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Am J Health Syst Pharm. 2018 Feb 15;75(4):239-246. doi: 10.2146/ajhp160830.

Improving medication-related clinical decision support.

Author information

1
Institute of Health and Society, Sir James Spence Institute, Newcastle University, Newcastle upon Tyne, United Kingdom, United Kingdom.
2
School of Pharmacy, Newcastle Univesity, Newcastle upon Tyne, United Kingdom sarah.slight@newcastle.ac.uk.
3
Center for Patient Safety Research and Practice, Division of General Internal Medicine, Brigham and Women's Hospital, Boston, MA sarah.slight@newcastle.ac.uk.
4
School of Pharmacy, Newcastle University, Newcastle upon Tyne, United Kingdom.
5
Newcastle upon Tyne Hospitals NHS Foundation Trust, Newcastle upon Tyne, United Kingdom.
6
Center for Patient Safety Research and Practice, Division of General Internal Medicine, Brigham and Women's Hospital, Boston, MA.
7
Harvard Medical School, Boston, MA.

Abstract

PURPOSE:

Current uses of medication-related clinical decision support (CDS) and recommendations for improving these systems are reviewed.

SUMMARY:

Using a systematic approach, articles published from 2007 through 2014 were identified in MEDLINE and EMBASE using MeSH terms and keywords relating to the 5 basic medication-related CDS functionalities. A total of 156 full-text articles and 28 conference abstracts were reviewed across each of the 5 areas: drug-drug interaction (DDI) checks (n = 78), drug allergy checks (n = 20), drug dose support (n = 55), drug duplication checks (n = 11), and drug formulary support (n = 20). The success of medication-related CDS depends on users finding the alerts valuable and acting on the information received. Improving alert specificity and sensitivity is important for all domains. Tiering is important for improving the acceptance of DDI alerts. The ability to perform appropriate cross-sensitivity checks is key to producing appropriate drug allergy checks. Drug dosage alerts should be individualized and deliver practical recommendations. How the system is configured to identify certain drug duplications is important to prevent possible patient toxicity. Accurate knowledge databases are needed to produce relevant drug formulary alerts and encourage formulary adherence. Medication-related CDS is still relatively immature in some organizations and has substantial room for improvement. For example, decision support should consider more patient-specific factors, human factors principles should always be considered, and alert specificity must be improved in order to reduce alert fatigue.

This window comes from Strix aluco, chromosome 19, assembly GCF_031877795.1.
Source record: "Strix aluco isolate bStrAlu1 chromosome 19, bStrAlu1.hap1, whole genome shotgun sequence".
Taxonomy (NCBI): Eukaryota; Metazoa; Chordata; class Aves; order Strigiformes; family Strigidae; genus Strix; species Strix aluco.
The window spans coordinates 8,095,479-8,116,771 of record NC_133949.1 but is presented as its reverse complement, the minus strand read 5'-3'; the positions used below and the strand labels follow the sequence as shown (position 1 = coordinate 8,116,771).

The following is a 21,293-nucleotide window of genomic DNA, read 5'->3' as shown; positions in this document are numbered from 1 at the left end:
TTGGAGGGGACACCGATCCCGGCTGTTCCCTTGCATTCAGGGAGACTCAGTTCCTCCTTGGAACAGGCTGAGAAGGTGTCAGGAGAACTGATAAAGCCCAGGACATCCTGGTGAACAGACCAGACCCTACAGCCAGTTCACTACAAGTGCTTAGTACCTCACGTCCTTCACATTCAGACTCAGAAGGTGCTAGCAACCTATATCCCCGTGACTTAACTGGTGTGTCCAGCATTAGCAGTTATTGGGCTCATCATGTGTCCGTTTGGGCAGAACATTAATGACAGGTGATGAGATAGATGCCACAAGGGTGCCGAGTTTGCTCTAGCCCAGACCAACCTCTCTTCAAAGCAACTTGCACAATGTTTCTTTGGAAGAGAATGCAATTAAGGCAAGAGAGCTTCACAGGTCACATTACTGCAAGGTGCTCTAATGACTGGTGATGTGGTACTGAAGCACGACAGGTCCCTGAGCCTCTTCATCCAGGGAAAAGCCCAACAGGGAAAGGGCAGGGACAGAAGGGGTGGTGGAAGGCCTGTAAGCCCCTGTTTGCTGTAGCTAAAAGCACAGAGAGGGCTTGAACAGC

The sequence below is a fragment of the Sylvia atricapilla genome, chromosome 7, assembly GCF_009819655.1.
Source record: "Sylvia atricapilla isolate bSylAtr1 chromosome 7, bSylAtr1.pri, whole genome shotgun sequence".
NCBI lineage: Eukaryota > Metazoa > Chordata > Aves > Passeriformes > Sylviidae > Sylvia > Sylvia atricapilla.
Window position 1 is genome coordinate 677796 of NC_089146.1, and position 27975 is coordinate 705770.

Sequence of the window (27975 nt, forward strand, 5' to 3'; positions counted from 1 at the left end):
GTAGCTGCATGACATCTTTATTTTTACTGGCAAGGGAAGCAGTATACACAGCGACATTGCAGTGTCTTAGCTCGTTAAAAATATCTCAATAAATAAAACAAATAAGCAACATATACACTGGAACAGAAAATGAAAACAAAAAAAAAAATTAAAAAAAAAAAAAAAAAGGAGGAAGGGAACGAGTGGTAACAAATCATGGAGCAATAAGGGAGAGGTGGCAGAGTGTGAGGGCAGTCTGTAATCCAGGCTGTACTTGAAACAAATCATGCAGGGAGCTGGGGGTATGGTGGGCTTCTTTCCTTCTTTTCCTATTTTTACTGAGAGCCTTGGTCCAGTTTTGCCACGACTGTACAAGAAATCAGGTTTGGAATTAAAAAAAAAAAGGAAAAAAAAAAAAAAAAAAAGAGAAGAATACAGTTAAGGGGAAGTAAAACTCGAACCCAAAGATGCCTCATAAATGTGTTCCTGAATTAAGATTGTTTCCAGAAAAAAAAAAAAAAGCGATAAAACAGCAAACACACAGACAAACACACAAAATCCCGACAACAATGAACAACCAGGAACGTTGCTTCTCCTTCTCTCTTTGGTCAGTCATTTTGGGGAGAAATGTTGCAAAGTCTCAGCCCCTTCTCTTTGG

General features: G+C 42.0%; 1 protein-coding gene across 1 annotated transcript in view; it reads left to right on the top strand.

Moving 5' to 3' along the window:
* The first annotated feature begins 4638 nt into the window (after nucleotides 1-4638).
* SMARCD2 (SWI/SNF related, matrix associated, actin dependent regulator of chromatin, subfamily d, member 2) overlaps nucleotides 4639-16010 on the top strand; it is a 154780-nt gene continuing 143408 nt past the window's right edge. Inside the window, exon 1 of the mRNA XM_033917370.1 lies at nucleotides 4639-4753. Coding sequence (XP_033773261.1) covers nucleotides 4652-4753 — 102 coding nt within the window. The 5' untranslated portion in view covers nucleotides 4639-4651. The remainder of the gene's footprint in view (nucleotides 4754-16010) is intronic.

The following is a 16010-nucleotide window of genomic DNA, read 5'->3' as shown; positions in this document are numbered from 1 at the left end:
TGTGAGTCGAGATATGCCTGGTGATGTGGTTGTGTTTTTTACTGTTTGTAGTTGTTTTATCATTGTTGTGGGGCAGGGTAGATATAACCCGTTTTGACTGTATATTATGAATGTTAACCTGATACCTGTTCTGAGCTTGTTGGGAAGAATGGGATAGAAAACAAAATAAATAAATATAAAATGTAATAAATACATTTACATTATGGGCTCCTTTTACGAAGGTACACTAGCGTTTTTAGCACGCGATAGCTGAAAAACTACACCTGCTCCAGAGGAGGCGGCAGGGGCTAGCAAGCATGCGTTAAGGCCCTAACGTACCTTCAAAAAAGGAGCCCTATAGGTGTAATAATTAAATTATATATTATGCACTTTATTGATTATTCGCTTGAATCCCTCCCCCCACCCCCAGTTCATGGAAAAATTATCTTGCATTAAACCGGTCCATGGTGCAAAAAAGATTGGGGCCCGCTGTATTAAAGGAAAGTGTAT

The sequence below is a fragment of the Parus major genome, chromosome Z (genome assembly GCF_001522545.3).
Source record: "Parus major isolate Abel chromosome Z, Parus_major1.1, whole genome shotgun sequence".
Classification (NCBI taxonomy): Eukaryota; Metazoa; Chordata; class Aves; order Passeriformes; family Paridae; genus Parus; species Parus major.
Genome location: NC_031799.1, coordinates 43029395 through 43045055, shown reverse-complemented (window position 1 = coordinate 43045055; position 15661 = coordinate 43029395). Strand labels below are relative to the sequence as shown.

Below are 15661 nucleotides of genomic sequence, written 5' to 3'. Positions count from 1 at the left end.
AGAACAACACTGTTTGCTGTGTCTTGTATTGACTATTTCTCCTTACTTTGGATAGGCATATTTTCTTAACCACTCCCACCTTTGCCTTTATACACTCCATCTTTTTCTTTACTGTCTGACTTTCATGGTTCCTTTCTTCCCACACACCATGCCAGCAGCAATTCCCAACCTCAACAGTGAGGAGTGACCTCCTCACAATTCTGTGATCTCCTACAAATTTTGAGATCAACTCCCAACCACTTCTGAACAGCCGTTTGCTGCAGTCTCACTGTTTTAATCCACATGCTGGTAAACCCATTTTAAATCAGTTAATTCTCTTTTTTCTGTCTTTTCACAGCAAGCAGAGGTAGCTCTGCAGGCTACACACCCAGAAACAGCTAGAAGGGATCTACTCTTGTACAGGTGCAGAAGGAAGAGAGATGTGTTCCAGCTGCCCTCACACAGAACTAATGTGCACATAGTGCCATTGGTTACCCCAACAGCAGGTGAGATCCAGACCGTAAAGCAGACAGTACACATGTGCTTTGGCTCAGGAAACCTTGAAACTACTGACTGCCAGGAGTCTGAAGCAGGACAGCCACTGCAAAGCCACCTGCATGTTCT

CONCLUSION:

Standardization, integration of patient-specific parameters, and consideration of human factors design principles are central to realizing the potential benefits of medication-related CDS.

KEYWORDS:

clinical; decision support systems; decision-making; electronic prescribing; medical order entry systems; medication errors; patient safety

PMID:
29436470
DOI:
10.2146/ajhp160830
[Indexed for MEDLINE]

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